Amazon Wants A Home Robot That Asks Questions When It's Confused
Wed, April 14, 2021

Amazon Wants A Home Robot That Asks Questions When It's Confused

AI models get confused when presented with different paths / Photo Credit: Sarah Holmlund (via Shutterstock)

 

AI models struggle to respond when they encounter ambiguous situations, said Kyle Wiggers of VentureBeat, a technology news platform. That’s problematic when AI models are tasked with navigating an apartment because they can become stuck once they are presented with several paths. To address this, Ta-Chung Chi and colleagues at Amazon’s Alexa AI division created a framework that grants agents the ability to ask for assistance in certain situations. Using a so-called model-confusion-based method, the agents made inquiries based on their level of confusion. The levels were determined “by a predefined confidence threshold.” The researchers claimed that it can boost the agents’ success rate by at least 15%. 

The team wrote in a preprint paper, “Consider the situation in which you want a robot assistant to get your wallet on the bed … with two doors in the scene and an instruction that only tells it to walk through the doorway.” Given this situation, it is difficult for the robot to exactly know which door to go through. 

However, if the robot can discuss the situation with the operator, then the situational ambiguity can be resolved. The researchers’ framework employed Model Confusion, which imitates human behavior under confusion. They also used Action Space Augmentation, a more sophisticated algorithm that automatically learns which questions to ask at a certain time during navigation. Human interaction data is also utilized to fine-tune the second model to enable it to be familiar with the environment.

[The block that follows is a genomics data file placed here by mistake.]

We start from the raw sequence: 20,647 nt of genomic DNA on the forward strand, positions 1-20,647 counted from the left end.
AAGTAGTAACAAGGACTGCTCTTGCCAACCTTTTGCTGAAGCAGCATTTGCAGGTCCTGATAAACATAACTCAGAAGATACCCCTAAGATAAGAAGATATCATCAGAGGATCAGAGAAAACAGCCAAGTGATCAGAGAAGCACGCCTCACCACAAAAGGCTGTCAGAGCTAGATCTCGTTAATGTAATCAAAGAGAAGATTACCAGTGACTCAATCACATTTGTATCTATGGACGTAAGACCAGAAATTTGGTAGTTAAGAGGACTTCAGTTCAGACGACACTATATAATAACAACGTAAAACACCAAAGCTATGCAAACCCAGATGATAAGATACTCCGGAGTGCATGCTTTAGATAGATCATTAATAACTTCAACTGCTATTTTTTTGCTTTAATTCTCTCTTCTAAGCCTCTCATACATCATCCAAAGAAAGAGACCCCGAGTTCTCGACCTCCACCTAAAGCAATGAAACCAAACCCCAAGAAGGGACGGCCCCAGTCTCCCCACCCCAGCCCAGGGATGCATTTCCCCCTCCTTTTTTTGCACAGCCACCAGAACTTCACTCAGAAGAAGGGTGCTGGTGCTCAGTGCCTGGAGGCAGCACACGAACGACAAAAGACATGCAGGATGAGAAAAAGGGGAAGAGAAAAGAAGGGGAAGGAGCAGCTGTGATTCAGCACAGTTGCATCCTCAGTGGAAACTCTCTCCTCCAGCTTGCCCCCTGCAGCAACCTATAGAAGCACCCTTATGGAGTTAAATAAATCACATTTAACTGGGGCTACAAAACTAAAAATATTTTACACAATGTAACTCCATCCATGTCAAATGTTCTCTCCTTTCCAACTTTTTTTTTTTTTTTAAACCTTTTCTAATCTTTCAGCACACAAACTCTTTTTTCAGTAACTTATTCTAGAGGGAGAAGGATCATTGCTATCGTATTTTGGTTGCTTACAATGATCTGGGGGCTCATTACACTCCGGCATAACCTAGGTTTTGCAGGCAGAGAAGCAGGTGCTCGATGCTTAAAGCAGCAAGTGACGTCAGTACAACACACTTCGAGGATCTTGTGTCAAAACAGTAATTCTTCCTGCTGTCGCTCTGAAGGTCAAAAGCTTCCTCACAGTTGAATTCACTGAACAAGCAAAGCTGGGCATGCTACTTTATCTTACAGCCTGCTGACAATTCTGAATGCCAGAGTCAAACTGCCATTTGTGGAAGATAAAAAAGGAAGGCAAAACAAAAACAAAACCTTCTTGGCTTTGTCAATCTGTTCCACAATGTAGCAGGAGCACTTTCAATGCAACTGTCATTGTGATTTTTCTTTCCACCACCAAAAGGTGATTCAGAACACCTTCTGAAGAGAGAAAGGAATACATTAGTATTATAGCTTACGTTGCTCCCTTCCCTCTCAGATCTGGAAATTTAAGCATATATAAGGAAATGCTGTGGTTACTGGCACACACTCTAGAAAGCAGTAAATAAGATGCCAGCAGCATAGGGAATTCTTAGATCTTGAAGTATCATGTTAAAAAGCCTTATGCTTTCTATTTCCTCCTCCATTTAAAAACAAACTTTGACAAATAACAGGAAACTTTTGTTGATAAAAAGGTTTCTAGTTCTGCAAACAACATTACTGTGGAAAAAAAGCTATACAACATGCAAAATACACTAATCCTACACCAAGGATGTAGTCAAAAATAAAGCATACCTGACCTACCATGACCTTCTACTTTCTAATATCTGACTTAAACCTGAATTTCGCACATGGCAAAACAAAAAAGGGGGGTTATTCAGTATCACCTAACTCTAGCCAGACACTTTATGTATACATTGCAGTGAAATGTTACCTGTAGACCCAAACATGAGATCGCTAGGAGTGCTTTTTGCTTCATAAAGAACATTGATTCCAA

When a robot navigating a home becomes lost during navigation, it says, “I am lost, please help me!” Then, the user provides the answer to the robot’s questions. The Action Space Augmentation corrects “originally wrong trajectories.” The feedback is used to prevent similar mistakes from occurring in the future. According to the researchers, the robot “adjusted dynamically to unclear and erroneous human responses.” 

The team stated that their proposed strategy was “substantially” more data-efficient than other “previously proposed pre-exploration techniques” that involve robots to explore a new environment by themselves. They concluded, “We are among the first to introduce human-agent interaction in the instruction-based navigation task.”